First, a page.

Diverse genetic backgrounds further complicate the prediction of phenotypes, with some more susceptible to certain conditions than others. The APOE gene for example has three different phenotypes, each with a different probability of CVD risk, and all responding differently to diet and lifestyle factors . A recent editorial in Genes and Nutrition by NUGO, emphasised the importance of taking a systems approach in future research, with human research studies that incorporate the totality of diet interactions required in order for nutrigenomics to reach its full potential.
Debate remains around the relative impact of genes on the development of chronic disease. Neither genes nor our diets alone can therefore entirely explain why some are predisposed to develop certain conditions. On the question of personalised nutrition, and whether nutrigenomics can help to effect sustainable individual diet and lifestyle changes, the recent EU-funded multi-centre Food4Me trial attempted to answer some of these questions.
Developing algorithms that integrated information on diet, phenotype and genotype, the trial suggested that personalised nutrition approaches can offer larger health gains than adhering to standard dietary guidelines. However, it should be noted that no significant difference was found between a personalised nutrition approach reliant on counselling, and personalised approaches using genotypic and phenotypic information .
Indeed, despite trials such as Food4Me , we are not yet at the stage where routine public healthcare encompasses either personalised nutrition or nutrigenomics. In bringing together the science of bioinformatics, nutrition, epidemiology, molecular biology and genomics, much remains to be both discovered and determined, but future nutrigenomics research will no doubt provide further intriguing insights into both nutritional science and the human genome.
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Nutrigenomics, individualism and public health. Proceedings of the Nutrition Society. Nutriproteomics has great potential as a tool for personalized nutrition. Specifically, nutriproteomics delivers two essential outputs for molecular nutrition research and applications in personalized nutrition: 1 the characterization and quantification of food-derived bioactive peptides and proteins and 2 the elucidation of biomarkers for mechanism- of-action, efficacy and side effects of nutritional interventions.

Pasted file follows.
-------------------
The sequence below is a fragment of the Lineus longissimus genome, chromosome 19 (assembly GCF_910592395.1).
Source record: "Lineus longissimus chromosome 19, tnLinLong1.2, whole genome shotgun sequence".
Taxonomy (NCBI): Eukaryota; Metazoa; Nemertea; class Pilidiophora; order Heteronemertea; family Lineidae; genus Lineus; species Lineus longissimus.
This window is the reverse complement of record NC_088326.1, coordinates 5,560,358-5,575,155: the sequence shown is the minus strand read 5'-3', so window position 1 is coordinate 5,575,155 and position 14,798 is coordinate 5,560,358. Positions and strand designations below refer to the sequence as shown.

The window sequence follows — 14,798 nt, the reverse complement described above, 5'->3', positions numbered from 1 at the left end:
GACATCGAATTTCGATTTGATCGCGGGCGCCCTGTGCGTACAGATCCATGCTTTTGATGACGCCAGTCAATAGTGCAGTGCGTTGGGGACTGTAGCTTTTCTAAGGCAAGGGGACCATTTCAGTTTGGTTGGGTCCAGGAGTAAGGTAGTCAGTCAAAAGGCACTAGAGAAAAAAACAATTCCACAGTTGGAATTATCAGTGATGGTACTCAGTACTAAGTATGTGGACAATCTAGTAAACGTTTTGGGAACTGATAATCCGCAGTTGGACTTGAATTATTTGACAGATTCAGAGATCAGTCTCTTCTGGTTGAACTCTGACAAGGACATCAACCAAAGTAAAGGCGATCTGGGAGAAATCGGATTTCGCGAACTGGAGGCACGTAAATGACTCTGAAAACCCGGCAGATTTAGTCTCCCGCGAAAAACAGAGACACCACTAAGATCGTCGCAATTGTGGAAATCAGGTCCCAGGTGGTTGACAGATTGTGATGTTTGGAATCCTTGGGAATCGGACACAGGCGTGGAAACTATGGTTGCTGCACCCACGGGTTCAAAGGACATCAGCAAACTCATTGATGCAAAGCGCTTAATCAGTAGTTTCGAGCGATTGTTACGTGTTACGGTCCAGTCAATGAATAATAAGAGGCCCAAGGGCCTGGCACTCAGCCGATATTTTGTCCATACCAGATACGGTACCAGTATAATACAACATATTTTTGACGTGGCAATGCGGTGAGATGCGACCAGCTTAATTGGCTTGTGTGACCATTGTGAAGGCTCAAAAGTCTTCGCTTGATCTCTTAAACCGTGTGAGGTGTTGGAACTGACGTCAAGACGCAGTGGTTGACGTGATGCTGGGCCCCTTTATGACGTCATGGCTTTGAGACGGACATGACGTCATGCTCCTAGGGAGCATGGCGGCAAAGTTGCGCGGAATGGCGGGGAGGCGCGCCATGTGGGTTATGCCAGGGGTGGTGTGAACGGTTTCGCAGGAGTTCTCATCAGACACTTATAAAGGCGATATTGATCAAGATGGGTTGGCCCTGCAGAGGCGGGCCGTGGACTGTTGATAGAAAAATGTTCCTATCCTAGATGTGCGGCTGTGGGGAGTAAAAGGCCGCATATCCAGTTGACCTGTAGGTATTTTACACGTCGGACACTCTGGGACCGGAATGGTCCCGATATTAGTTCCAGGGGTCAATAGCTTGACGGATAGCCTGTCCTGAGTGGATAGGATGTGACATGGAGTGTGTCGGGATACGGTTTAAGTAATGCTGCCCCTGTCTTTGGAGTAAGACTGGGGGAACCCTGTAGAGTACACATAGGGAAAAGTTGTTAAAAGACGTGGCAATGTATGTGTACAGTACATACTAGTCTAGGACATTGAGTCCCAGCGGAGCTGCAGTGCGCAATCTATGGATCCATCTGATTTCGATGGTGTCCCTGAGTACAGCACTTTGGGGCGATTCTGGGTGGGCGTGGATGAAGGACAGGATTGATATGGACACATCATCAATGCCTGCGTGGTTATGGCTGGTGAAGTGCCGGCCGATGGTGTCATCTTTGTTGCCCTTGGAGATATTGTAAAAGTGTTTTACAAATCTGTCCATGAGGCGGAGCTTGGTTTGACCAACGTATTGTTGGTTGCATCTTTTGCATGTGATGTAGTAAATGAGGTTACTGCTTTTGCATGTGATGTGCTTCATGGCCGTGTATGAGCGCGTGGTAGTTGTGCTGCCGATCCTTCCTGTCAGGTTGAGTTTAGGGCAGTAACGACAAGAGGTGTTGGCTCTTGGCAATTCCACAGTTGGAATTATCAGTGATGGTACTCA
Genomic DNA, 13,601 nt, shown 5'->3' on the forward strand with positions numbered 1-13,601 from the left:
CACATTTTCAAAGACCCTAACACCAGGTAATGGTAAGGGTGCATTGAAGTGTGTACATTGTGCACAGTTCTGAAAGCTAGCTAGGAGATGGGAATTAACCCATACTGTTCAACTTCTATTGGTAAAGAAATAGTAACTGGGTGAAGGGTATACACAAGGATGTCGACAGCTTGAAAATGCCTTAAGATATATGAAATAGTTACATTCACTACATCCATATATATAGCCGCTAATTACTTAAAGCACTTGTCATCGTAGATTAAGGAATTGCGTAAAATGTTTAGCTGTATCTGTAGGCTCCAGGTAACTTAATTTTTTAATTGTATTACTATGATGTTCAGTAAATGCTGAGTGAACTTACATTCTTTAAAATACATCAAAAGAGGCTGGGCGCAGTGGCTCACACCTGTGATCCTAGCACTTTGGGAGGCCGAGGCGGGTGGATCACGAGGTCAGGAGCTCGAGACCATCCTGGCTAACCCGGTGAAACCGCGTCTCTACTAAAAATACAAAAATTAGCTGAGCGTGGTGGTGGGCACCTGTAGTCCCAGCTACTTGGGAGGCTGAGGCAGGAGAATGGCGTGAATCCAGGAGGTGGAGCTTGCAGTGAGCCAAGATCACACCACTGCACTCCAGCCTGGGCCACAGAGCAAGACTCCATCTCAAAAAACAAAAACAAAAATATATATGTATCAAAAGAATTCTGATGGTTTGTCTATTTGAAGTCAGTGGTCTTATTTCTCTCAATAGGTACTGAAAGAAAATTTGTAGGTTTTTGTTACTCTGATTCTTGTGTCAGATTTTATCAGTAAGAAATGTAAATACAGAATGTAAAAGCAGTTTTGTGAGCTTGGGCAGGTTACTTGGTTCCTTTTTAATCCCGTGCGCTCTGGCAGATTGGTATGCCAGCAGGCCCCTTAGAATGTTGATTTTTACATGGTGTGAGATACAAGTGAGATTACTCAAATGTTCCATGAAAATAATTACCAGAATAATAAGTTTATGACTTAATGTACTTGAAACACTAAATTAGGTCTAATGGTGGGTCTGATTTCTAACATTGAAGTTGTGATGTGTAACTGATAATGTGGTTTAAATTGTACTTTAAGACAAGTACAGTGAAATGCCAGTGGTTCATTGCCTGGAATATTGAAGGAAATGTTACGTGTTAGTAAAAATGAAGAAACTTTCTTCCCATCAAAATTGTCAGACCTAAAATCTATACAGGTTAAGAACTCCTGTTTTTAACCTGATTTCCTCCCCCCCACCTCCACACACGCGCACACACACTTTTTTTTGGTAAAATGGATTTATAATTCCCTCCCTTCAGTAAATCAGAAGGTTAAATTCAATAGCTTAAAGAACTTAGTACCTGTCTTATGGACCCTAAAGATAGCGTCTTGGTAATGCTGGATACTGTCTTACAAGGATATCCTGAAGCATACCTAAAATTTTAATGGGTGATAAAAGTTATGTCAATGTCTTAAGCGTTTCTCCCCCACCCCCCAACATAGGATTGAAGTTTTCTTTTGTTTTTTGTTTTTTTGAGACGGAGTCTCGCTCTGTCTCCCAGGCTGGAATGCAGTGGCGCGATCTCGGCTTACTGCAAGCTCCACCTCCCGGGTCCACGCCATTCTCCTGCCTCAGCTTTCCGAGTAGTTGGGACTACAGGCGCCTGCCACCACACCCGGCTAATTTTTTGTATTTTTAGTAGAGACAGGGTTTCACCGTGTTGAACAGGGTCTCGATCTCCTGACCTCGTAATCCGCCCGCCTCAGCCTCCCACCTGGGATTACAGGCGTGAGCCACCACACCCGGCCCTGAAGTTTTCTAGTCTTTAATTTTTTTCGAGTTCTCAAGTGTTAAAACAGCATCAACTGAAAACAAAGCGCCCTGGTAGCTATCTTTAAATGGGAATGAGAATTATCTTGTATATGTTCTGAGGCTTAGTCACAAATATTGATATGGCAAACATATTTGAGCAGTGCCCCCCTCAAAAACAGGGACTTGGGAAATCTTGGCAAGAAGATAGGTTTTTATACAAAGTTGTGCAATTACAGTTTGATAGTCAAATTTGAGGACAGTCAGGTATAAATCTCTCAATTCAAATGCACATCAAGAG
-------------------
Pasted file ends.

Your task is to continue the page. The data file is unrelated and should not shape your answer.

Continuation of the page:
This article introduces the new field of nutriproteomics in the context of nutrition and health research and discusses protein- and peptide-derived bioactives and biomarkers, highlights human proteome variability and how best to translate this field into personalized nutrition.
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The paper concludes with a status quo and outlook on nutriproteomics studies and technologies. Abstract: Nutrition research has traditionally focused on providing adequate amounts of nutrients to nourish populations and prevent nutrient deficiencies. Volume 8 , Issue 4 , Nature Biotechnol. Ideker, T. Integrated genomic and proteomic analyses of a systematically perturbed metabolic network. A new approach to decoding life: systems biology. Jansen, R. Studying complex biological systems using multifactorial perturbation.
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Nutriproteomics – Linking Proteomics Variation with Personalized Nutrition | Bentham Science
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Target gene search for the metal-responsive transcription factor MTF Nucleic Acids Res. Blanchard, R. Modulation of intestinal gene expression by dietary zinc status: effectiveness of cDNA arrays for expression profiling of a single nutrient deficiency. Xiao, J. The effect of chronic exposure to fatty acids on gene expression in clonal insulin-producing cells: studies using high density oligonucleotide microarray. Endo, Y. Dietary protein quantity and quality affect rat hepatic gene expression.
Mariadason, J. Genetic reprogramming in pathways of colonic cell maturation induced by short chain fatty acids: comparison with trichostatin A, sulindac, and curcumin and implications for chemoprevention of colon cancer. Cancer Res. Download references. The authors thank their colleagues from the Division of Human Nutrition, the Centre of Human Nutrigenomics and the Innovative Cluster Nutrigenomics group for critical discussions.
The early and immediate set of homeostatic control reactions that are induced during inflammation. A half tubule that is formed by the apical membranes of two hepatocytes, and is limited laterally by their smooth surfaces. The apical membrane of liver epithelial cells hepatocytes that lines the bile canaliculus. Members of the ABC-transporter superfamily that are localized in this membrane are responsible for bile secretion. The complex series of reactions that occur in the host as a response to injury, trauma or infection of a tissue, which prevent ongoing tissue damage, isolate and destroy the infective organism and activate the repair processes that are necessary to return the organism to normal function.
A method in which cells are cut out from a tissue sample using a laser beam, allowing single cell expression analysis. A type of white blood cell that is responsible for the adaptive immune response; for example, B lymphocytes and T lymphocytes. Organic compounds, including proteins, amino acids, carbohydrates and lipids, that are required in large amounts in the diet.
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